Really we just needed a way for us to come up with completely different story ideas but still make sense in the context of a brand…this way seemed to tick that box so we went with it!
Our first story was Samurai Chef: the story of a cooking show where the Chef judges contestants’ food by attacking it with his sword. The dishes are then transformed into food monsters and fight back…it gets even messier from there…see what I mean about the diversity of storylines?
From there we made Serious Volume 1. It’s a more “grounded” story about a young rabbit with a dream of becoming a successful entrepreneur. The story follows his adventures as he learns what it means to chase and dream and overcomes challenges to achieve his goal.
Our more recent release is Hot Lunch Volume 1, a dramatic heist story about a tiger who is framed for a crime and goes on to enlist a crew of thieves to bring down the shadowy cabal of restaurant owners who set him up.
AO: You’ve been working with artist Pinali on your books. How did that collaboration begin and what does Pinali’s distinctive brand of visual storytelling bring to the table?
NIGEL: Once we had the idea for the mayamada universe as a television network, we knew we had to find an artist capable of bringing it to life. So we went to the London Comic Con and roamed the Artist Alley (as it was called back then) and quite literally stumbled across Pinali who had a table at the event.
Being able to draw anthropomorphic characters is a special artistic skill in itself and Pinali has been more than up to the task. We told her our idea for mayamada and she was in…the rest is history as they say.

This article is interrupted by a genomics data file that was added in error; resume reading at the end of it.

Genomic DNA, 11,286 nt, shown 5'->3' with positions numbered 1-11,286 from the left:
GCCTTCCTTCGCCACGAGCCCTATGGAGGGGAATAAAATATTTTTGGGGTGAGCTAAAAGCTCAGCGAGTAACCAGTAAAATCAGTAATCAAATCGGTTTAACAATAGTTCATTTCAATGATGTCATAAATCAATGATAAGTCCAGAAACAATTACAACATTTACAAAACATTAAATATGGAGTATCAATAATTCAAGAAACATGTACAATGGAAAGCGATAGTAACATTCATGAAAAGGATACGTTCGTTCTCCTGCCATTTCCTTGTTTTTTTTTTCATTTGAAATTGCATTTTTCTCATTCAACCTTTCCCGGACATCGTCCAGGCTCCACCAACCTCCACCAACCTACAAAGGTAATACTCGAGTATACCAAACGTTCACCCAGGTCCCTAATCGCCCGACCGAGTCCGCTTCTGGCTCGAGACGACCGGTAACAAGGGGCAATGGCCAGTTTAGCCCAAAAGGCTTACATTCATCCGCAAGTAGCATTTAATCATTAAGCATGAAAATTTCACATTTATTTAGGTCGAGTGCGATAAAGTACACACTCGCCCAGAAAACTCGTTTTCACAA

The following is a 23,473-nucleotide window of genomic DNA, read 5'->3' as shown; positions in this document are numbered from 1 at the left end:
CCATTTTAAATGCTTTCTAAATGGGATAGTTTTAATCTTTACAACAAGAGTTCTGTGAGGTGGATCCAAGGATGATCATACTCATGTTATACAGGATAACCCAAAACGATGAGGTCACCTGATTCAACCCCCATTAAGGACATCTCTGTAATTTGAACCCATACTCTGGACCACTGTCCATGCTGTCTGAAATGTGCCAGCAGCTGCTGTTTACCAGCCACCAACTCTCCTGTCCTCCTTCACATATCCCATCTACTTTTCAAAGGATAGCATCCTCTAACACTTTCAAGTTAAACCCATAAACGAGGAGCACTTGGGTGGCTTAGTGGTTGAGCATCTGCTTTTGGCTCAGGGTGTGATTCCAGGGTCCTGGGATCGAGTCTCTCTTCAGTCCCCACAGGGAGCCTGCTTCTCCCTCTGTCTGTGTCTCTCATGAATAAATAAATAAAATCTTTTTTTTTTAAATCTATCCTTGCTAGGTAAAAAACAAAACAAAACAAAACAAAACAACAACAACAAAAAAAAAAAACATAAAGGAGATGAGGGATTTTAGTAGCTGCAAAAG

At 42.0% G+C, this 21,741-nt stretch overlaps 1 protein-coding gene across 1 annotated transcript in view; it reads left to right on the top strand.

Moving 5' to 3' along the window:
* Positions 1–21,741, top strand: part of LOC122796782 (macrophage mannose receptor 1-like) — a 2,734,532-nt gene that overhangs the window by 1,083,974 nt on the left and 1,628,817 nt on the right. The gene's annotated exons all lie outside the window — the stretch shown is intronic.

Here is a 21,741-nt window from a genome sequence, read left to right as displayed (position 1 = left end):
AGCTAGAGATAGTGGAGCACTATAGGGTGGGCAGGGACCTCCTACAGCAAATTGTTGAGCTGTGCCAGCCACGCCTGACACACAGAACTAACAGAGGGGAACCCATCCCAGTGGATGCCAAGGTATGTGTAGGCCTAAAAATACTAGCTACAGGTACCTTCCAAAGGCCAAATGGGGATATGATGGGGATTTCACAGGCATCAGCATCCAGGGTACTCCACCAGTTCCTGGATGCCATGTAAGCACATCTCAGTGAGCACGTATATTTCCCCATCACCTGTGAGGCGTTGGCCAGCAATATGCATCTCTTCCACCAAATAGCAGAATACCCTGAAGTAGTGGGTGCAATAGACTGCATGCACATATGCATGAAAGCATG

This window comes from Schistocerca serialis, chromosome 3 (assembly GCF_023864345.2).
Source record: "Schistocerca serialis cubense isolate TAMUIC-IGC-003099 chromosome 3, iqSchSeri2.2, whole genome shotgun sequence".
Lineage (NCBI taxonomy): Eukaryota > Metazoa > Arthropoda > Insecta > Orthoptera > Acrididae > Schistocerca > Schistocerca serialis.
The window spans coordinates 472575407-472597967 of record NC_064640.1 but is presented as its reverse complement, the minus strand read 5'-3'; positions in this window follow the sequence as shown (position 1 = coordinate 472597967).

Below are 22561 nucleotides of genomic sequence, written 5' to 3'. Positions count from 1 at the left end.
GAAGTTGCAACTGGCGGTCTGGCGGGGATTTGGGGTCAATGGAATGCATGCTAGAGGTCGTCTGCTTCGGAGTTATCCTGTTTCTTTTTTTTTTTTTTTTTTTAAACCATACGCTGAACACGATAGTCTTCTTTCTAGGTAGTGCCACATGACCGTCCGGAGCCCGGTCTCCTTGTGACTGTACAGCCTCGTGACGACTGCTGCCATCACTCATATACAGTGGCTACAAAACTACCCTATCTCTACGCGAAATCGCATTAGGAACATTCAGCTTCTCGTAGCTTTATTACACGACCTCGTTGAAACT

I like to think we’ve grown as storytellers as Pinali has grown as an artist. She is able to capture the personality of our brand and characters so well, allowing them to display emotion in a very effective way that doesn’t get bogged down in unnecessary detail. This is a great trait to have when working to appeal primarily to a young audience.
It’s a manga style that also maintains some western influences and really gives us a cool unique look that helps us appeal to fans of manga as well as newcomers to the medium.
My personal favourite part of working with Pinali is the moment in the process when I’ve written the story outline and script, then send everything over to her for the initial page sketches. It’s at that point that I get to experience the story I’ve created for a second time when she adds her visual interpretation to my words.
AO: The idea of comics community is something that’s very important to us here at Broken Frontier. Can you tell us a little bit about how you’ve interacted with that wider community and some of the work you’ve done with young people in that regard?
NIGEL: It’s been great to be part of the comic community over the years of build mayamada. I particularly enjoy the smaller indie-focused conventions that best represents the actual community. Thought Bubble is a great example of this. I get to have more conversations with fans and other creators, and in both cases learn from people who know way more than I do!
In terms of our work with young people, I’m also keen to keep in mind that while for some comics is an everyday part of life, there are many young people who don’t have awareness of comics or access to these events that can get really expensive to attend.
Bringing diversity to the industries and culture we work in is a big part of the mayamada brand and long term I believe that means working to bring awareness of the culture to young people from underrepresented groups who can tell different stories.
So we have a workshop program, The StoryBoard, which we use to deliver comic story workshops to young people in an effort to develop their creative confidence and raise awareness of comics and manga to the next generation. Many will know about comic book movies, but it’s also important they understand the medium these stories have originated from.
In the future, I want to add an online component to those physical deliveries and then use that as a platform to bring other comic creators to these young people and help them tell stories as well as providing great examples of people they can take inspiration from.